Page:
Image result for celebration

When I was trying to navigate The Call, I really struggled to find info on the internet, so I thought I’d write today about what all happened once an agent contacted me to schedule The Call and everything that came after.

Getting the First "The Call" Email

I was first contacted by an agent who had my full manuscript after they’d had it for about three weeks. I'd never gotten that far in the query process before - with my previous manuscript, I did have an agent email me to get more info but they said "no" once I told them my plan - so it was an exciting but also really scary time! I didn't want to mess it up.

The agent and I set up a time to chat on the phone. I did some research about the agent, looking up other works they'd represented and such, and also researched what to ask. I recommend the list of questions found here. I also found that it was helpful to ask how the agent would prefer to work on the manuscript (Google Drive, Word, etc.) because I have strong feelings about Google Drive. But that's just me.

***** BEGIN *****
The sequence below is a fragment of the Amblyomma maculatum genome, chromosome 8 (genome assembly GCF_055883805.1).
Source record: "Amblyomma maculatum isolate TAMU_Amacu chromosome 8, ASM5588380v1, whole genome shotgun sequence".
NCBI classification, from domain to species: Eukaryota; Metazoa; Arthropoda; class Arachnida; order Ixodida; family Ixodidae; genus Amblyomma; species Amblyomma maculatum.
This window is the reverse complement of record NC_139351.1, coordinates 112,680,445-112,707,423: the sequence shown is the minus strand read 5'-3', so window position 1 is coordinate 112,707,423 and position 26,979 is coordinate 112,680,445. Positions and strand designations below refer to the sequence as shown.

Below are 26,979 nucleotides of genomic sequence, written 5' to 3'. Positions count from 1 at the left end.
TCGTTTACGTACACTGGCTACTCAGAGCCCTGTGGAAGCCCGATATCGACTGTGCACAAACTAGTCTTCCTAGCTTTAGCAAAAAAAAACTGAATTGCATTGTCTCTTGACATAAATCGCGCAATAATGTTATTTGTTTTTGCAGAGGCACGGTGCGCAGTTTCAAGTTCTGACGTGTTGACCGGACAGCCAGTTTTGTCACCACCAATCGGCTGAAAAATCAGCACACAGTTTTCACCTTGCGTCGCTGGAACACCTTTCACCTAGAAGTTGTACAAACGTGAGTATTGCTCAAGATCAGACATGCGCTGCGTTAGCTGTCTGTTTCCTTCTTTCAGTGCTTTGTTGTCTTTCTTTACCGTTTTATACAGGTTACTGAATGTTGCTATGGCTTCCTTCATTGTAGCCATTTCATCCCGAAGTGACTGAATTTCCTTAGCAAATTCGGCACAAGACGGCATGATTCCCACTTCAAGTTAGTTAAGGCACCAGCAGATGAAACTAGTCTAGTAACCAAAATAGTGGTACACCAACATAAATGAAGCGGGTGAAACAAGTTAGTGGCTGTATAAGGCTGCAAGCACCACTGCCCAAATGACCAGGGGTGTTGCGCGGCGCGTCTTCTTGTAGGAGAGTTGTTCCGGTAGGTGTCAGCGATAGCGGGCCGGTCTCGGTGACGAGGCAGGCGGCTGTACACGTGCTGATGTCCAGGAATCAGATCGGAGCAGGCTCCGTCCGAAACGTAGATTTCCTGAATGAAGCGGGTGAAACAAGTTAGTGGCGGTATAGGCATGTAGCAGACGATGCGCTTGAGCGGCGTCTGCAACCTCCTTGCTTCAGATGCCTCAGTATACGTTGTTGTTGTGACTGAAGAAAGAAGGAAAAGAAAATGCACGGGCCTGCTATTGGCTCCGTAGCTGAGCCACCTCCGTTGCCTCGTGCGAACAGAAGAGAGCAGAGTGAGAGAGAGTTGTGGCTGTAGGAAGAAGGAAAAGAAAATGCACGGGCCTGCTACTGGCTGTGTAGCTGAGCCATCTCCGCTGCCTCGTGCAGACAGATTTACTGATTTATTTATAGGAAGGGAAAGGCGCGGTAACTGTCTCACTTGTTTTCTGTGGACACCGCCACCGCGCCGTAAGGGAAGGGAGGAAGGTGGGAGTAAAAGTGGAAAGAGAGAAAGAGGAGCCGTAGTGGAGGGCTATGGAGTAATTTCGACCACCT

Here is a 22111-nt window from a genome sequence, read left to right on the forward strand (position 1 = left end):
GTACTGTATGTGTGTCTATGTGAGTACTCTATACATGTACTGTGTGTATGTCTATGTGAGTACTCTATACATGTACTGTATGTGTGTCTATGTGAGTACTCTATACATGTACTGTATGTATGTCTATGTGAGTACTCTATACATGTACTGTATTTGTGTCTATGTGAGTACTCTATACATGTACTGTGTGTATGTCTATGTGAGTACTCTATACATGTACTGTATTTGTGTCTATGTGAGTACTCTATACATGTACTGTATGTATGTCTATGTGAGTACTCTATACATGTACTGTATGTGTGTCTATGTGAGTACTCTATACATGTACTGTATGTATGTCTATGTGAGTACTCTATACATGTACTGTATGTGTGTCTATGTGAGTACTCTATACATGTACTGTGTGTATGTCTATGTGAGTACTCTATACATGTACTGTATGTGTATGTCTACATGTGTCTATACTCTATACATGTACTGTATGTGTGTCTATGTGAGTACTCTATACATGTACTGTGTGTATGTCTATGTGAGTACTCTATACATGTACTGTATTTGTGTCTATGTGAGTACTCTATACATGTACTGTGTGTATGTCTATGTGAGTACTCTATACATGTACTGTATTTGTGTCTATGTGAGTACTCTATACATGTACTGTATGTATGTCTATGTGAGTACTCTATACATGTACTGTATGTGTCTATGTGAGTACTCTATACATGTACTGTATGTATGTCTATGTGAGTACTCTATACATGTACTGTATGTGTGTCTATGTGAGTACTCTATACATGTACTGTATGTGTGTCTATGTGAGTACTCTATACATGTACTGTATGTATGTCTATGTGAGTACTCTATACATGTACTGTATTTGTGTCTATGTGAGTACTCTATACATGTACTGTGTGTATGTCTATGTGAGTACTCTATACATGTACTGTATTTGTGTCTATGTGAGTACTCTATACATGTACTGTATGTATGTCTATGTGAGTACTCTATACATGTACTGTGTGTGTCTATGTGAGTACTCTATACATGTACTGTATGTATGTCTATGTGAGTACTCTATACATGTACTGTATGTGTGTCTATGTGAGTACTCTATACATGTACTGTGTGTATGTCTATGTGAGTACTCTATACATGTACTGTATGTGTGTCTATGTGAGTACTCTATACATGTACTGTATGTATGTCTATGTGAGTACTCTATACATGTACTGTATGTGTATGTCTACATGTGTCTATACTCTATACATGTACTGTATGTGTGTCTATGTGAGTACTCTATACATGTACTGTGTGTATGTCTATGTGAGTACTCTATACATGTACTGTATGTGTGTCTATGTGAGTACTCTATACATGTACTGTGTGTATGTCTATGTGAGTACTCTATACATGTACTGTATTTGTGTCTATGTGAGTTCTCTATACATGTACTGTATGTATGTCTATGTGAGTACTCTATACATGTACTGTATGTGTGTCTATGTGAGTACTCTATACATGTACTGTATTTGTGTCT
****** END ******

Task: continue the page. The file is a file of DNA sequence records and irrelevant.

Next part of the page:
When we got on the phone, the agent told me what they enjoyed about my manuscript and why they wanted to represent it. They even gave me some suggested edits, which I was surprised about; however, I'm glad they did that because some of the other agents I spoke with also gave me notes, and it made the choice easier once I had an idea of their editorial styles. At the end of the call, the agent offered to represent me, at which point I basically lost the ability to speak. It’s a good thing my partner was in the room to remind me to say, “thank you!”

Informing Other Agents

The agent gave me two weeks to respond to the offer. As soon as I’d gotten myself together, I wrote up an email with the subject line "Offer of Representation" for the other agents who had my full. It went something like this:
Dear [Agent],  
I am writing to inform you that I have received an offer of representation. I have until [deadline] to respond, so if you are also interested, could you please inform me by [earlier date]? Thank you.
Almost every agent who had the full manuscript responded within a day or so and let me know that they would read the manuscript as soon as possible. (Side note: using the phrase "Offer of Representation" in the subject line is a good idea because agents may do a search in their inbox for this phrase. If they use QueryManager, it's easy to send a notification that you have received an offer.) I asked agents to reply by a week before the deadline in case they also wanted to schedule phone calls, which seemed like a fair amount of time to me.